NVIDIA’s GTX 780 Ti sports a fully enabled GK110 core so we half expected it to clamp down quite hard on clock speeds but that didn’t happen. It remained consistent throughout testing with a core frequency that actually exceeded NVIDIA’s specified Boost Clock by a good 40MHz. Seeing a situation of under promising and over-delivering is great.

AMD’s R9 290X on the other hand doesn’t come with a Base Clock and the reason for that is obvious: its clock speeds are all over the place. We’ll be looking into sample to sample frequency comparisons in an upcoming article but for the time being, let’s just say that the frequencies you see above are anything but consistent when looking at a larger sample size than just one card.


The GTX 780 Ti’s performance is a model of consistency which should have been evident by now considering the results we’ve already seen in this section. The R9 290X does match its continual framerate but only when used in Uber Mode which boosts fan speeds to uncomfortable levels in an effort to achieve the highest possible stable clock speed.

If anything, these tests should be vindication for NVIDIA’s approach to their GeForce Boost algorithms and their commitment to deliver a pleasant gaming experience. The GTX 780 Ti could have been a loud mess which performed even faster but instead it remains a relatively docile card that can still pump out framerates without sacrificing in other key areas.
 

SKYMTL

HardwareCanuck Review Editor
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Joined
Feb 26, 2007
Messages
12,857
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Test System & Setup

Main Test System

Processor: Intel i7 3930K @ 4.5GHz
Memory: Corsair Vengeance 32GB @ 1866MHz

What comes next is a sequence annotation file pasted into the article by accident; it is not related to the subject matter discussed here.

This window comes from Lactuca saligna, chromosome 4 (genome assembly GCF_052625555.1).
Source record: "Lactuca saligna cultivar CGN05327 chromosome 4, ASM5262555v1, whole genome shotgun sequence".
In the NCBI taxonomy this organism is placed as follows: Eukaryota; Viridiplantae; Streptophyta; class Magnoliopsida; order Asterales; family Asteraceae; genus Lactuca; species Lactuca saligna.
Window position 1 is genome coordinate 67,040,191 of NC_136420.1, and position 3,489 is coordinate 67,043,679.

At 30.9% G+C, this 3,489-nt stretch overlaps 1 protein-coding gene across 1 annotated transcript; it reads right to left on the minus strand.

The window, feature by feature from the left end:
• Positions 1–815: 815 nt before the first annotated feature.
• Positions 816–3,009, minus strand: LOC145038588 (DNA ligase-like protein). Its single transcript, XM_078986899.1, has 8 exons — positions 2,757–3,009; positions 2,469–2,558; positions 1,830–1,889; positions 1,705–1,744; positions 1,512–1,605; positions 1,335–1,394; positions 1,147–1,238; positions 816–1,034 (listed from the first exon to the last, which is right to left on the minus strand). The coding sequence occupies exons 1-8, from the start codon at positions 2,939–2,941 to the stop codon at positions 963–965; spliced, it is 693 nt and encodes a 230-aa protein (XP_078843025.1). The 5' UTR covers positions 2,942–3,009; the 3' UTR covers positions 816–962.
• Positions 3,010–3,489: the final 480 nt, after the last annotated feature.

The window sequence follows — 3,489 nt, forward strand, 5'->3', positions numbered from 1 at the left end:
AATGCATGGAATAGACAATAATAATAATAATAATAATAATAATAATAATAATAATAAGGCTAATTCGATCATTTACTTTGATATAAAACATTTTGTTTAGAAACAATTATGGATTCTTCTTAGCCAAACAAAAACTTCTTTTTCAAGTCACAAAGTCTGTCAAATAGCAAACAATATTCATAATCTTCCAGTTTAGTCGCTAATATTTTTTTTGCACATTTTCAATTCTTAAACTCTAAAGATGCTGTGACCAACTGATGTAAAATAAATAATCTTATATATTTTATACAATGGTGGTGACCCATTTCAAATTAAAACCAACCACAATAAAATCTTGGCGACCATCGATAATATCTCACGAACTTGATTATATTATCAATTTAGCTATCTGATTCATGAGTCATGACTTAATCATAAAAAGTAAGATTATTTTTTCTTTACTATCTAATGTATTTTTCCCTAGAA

Motherboard: ASUS P9X79 WS
Cooling: Corsair H80
SSD: 2x Corsair Performance Pro 256GB
Power Supply: Corsair AX1200
Monitor: Samsung 305T / 3x Acer 235Hz
OS: Windows 7 Ultimate N x64 SP1


Acoustical Test System

Processor: Intel 2600K @ stock
Memory: G.Skill Ripjaws 8GB 1600MHz
Motherboard: Gigabyte Z68X-UD3H-B3
Cooling: Thermalright TRUE Passive
SSD: Corsair Performance Pro 256GB
Power Supply: Seasonic X-Series Gold 800W


Drivers:
NVIDIA 331.70 Beta
AMD 13.11 v8 Beta



*Notes:

- All games tested have been patched to their latest version

- The OS has had all the latest hotfixes and updates installed

- All scores you see are the averages after 3 benchmark runs

All IQ settings were adjusted in-game and all GPU control panels were set to use application settings


The Methodology of Frame Testing, Distilled


How do you benchmark an onscreen experience? That question has plagued graphics card evaluations for years. While framerates give an accurate measurement of raw performance , there’s a lot more going on behind the scenes which a basic frames per second measurement by FRAPS or a similar application just can’t show. A good example of this is how “stuttering” can occur but may not be picked up by typical min/max/average benchmarking.

Before we go on, a basic explanation of FRAPS’ frames per second benchmarking method is important. FRAPS determines FPS rates by simply logging and averaging out how many frames are rendered within a single second. The average framerate measurement is taken by dividing the total number of rendered frames by the length of the benchmark being run. For example, if a 60 second sequence is used and the GPU renders 4,000 frames over the course of that time, the average result will be 66.67FPS. The minimum and maximum values meanwhile are simply two data points representing single second intervals which took the longest and shortest amount of time to render. Combining these values together gives an accurate, albeit very narrow snapshot of graphics subsystem performance and it isn’t quite representative of what you’ll actually see on the screen.